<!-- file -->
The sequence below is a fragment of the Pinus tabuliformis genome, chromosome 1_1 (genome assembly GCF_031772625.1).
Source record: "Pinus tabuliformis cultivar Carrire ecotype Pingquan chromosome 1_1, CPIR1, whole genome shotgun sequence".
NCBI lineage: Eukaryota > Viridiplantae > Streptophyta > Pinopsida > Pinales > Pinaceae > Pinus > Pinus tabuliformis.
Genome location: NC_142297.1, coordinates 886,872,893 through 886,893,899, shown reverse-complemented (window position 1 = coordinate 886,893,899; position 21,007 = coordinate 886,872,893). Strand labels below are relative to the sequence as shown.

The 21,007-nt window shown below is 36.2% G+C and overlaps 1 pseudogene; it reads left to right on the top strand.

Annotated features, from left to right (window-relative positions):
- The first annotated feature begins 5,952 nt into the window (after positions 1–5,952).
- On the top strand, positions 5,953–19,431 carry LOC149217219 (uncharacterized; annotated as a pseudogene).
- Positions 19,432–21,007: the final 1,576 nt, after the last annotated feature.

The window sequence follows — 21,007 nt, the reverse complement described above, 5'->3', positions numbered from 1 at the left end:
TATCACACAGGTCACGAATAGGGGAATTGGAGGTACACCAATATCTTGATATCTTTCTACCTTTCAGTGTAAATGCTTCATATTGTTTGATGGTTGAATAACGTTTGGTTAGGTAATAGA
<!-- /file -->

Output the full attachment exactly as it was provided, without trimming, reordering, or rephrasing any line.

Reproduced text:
The sequence below is a fragment of the Pinus tabuliformis genome, chromosome 1_1 (genome assembly GCF_031772625.1).
Source record: "Pinus tabuliformis cultivar Carrire ecotype Pingquan chromosome 1_1, CPIR1, whole genome shotgun sequence".
NCBI lineage: Eukaryota > Viridiplantae > Streptophyta > Pinopsida > Pinales > Pinaceae > Pinus > Pinus tabuliformis.
Genome location: NC_142297.1, coordinates 886,872,893 through 886,893,899, shown reverse-complemented (window position 1 = coordinate 886,893,899; position 21,007 = coordinate 886,872,893). Strand labels below are relative to the sequence as shown.

The 21,007-nt window shown below is 36.2% G+C and overlaps 1 pseudogene; it reads left to right on the top strand.

Annotated features, from left to right (window-relative positions):
- The first annotated feature begins 5,952 nt into the window (after positions 1–5,952).
- On the top strand, positions 5,953–19,431 carry LOC149217219 (uncharacterized; annotated as a pseudogene).
- Positions 19,432–21,007: the final 1,576 nt, after the last annotated feature.

The window sequence follows — 21,007 nt, the reverse complement described above, 5'->3', positions numbered from 1 at the left end:
TATCACACAGGTCACGAATAGGGGAATTGGAGGTACACCAATATCTTGATATCTTTCTACCTTTCAGTGTAAATGCTTCATATTGTTTGATGGTTGAATAACGTTTGGTTAGGTAATAGA